MAAC provides Strengths Based Case Management (SBCM) training and support for case managers and other advocates who work with individuals and families experiencing homelessness. SBCM is a best practices model for homeless case management.
What is Strengths Based Case Management?
Strengths based case management focuses on possibilities rather than problems and strives to identify and develop strengths to assist clients reach their goals and dreams. It is a process of developing a team that includes the client, the case manager, and the community.
This program has a significant impact in providing stability to those who are homeless or at risk of becoming homeless. A trained case manager works intensively with a relatively small number of individuals or families to provide the resources and support over an extended period of time to enable them to secure and sustain permanent housing. The relationship between the case manager and the participant is a partnership based on advocacy and collaboration. The client’s strengths and goals are identified. The case manager works with the client to achieve both short and long term goals and helps the participant access necessary services. Although housing is usually the primary goal, this cooperative relationship may address employment, education, life skills goals, and any other aspirations held by a program participant.
In response to a growing community concern about homelessness, a joint committee was established by the Heart of America United Way and the Greater Kansas City Community Foundation in 1986. After examining the issue and determining the most effective means of addressing the situation was Strengths Based Case Management, the committee began implementing this approach. In 1993, the Joint Committee recommended that an existing social service agency maintain the case management program on a permanent basis. MAAC assumed oversight of the Homeless Case Management Program with a grant from the Jackson County Housing Resources Commission in January 1994.
Results of Strengths Based Case Management
Case managers and advocates have said the following about the impact of using SBCM:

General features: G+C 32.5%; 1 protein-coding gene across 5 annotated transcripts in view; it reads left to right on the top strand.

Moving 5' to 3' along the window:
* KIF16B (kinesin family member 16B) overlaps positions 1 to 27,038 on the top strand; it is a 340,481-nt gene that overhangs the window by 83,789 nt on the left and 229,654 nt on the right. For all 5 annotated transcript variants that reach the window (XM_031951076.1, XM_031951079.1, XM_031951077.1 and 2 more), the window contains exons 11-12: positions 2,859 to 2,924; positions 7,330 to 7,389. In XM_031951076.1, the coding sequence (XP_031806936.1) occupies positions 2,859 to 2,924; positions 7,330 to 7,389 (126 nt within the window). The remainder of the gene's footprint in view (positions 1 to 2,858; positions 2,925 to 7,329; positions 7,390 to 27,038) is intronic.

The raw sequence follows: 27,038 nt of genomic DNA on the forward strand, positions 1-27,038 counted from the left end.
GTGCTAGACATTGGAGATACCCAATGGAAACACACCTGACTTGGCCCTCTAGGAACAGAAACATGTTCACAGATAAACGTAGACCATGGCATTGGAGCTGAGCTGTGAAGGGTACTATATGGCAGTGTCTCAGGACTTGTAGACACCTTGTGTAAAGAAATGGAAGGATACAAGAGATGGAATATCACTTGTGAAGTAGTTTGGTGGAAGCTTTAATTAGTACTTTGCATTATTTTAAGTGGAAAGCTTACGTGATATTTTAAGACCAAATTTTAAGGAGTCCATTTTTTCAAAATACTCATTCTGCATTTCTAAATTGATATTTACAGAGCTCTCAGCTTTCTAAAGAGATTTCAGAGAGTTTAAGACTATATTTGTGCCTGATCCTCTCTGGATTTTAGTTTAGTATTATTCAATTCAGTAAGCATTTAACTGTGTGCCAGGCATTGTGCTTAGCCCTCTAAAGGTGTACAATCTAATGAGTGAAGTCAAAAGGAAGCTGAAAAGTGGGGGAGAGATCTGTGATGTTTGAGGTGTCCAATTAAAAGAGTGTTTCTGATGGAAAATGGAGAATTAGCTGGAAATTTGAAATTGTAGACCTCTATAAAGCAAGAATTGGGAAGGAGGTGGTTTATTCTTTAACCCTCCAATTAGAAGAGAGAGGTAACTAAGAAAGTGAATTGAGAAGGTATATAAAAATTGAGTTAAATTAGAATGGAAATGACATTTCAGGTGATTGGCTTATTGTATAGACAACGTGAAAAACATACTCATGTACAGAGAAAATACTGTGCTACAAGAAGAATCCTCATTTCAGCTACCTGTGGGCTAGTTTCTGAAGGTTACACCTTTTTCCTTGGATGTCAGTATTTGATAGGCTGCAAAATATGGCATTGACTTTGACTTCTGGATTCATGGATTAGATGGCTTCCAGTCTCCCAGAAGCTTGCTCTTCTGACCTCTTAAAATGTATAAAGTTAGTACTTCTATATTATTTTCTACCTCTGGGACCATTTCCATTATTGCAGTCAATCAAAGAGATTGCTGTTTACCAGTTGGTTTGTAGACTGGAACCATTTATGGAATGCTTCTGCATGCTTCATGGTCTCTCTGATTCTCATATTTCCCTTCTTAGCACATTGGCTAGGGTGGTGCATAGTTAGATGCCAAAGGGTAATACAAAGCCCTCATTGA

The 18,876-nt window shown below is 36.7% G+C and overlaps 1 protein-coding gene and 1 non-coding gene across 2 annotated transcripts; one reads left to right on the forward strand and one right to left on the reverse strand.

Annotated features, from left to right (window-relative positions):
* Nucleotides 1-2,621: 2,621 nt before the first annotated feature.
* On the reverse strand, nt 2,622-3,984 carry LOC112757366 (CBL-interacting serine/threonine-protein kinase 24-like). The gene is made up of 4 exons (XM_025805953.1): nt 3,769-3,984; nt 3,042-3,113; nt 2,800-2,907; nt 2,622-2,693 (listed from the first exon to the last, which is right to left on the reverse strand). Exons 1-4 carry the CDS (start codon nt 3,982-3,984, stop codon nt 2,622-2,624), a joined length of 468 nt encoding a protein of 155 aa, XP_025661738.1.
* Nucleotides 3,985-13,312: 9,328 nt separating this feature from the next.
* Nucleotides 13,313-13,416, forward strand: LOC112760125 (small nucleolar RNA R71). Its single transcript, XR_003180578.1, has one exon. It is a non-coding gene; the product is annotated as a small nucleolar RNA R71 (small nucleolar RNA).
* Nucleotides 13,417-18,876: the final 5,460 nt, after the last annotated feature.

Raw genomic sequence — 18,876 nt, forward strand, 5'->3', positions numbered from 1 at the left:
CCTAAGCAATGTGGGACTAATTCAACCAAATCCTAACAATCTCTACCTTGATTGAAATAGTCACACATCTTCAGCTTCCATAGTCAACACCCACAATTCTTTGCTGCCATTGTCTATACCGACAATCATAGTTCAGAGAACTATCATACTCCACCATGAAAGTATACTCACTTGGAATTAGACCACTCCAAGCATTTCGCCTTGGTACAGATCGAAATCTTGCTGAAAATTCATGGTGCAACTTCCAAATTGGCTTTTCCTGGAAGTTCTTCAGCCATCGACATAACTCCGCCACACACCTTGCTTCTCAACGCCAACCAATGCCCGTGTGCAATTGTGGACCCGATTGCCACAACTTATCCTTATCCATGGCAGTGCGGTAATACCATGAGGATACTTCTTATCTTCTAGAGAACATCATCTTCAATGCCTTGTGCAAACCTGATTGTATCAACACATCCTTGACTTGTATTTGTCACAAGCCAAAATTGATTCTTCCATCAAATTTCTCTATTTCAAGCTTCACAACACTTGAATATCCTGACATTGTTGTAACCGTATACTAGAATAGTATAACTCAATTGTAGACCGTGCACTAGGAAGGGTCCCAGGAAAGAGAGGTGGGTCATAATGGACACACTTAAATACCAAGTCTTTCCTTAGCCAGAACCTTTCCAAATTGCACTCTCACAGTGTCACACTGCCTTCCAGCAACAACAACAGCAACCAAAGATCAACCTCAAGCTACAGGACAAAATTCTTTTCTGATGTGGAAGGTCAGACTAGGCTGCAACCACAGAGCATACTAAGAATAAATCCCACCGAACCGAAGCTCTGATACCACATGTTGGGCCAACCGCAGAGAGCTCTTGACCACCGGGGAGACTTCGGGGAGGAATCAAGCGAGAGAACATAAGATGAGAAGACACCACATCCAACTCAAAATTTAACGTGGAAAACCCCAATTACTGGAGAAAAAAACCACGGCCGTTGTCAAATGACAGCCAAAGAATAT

- It gives clients a reason to return to my office and provides them with some hope for the future.
- SBCM gets clients to admit the root problem and then seek solutions.
- This is less stressful case management. I know I’m not the one doing everything.
- I love to watch the participant blossom as she builds on her strengths and becomes self-sufficient.
- SBCM encourages thinking outside the box.
- I learn so much about the client. This helps as we set goals.
- It helps me see the family’s potential for healthy ways of living.
- It’s good to be part of empowering people. When they realize how much work they are putting into fixing their problems, they become more self-sufficient.
Strengths Based Case Management (SBCM) training is a one-day training provided monthly to new and existing case managers who work with individuals and families experiencing homelessness. Discussion includes:
- Using the strengths perspective as it applies to case management with those who are homeless and/or living in poverty
- Principles of the strengths perspective
- Comparing and contrasting the disease/pathology model with the strengths model
- The SBCM process (engagement through completion)
- The helping relationship
- How to use the Person In Environment Assessment Tool and the Personal Goal Plan
This training is offered primarily to case managers and advocates whose agencies use MAACLink, but it can be made available to other interested community members and agency staff, as well as to individuals from communities outside of Kansas City.
Community Resource Connection (CRC) Groups
Community Resource Connection meetings are held monthly in Jackson, Clay/Platte, Johnson, and Wyandotte Counties. Groups are facilitated by the Homeless Services Director and focus on providing information about various resources, programs, and trainings which may benefit case managers and/or their clients. Attendees always have the opportunity to share their knowledge of resources with the group, as well as ask questions about resources for which they are looking.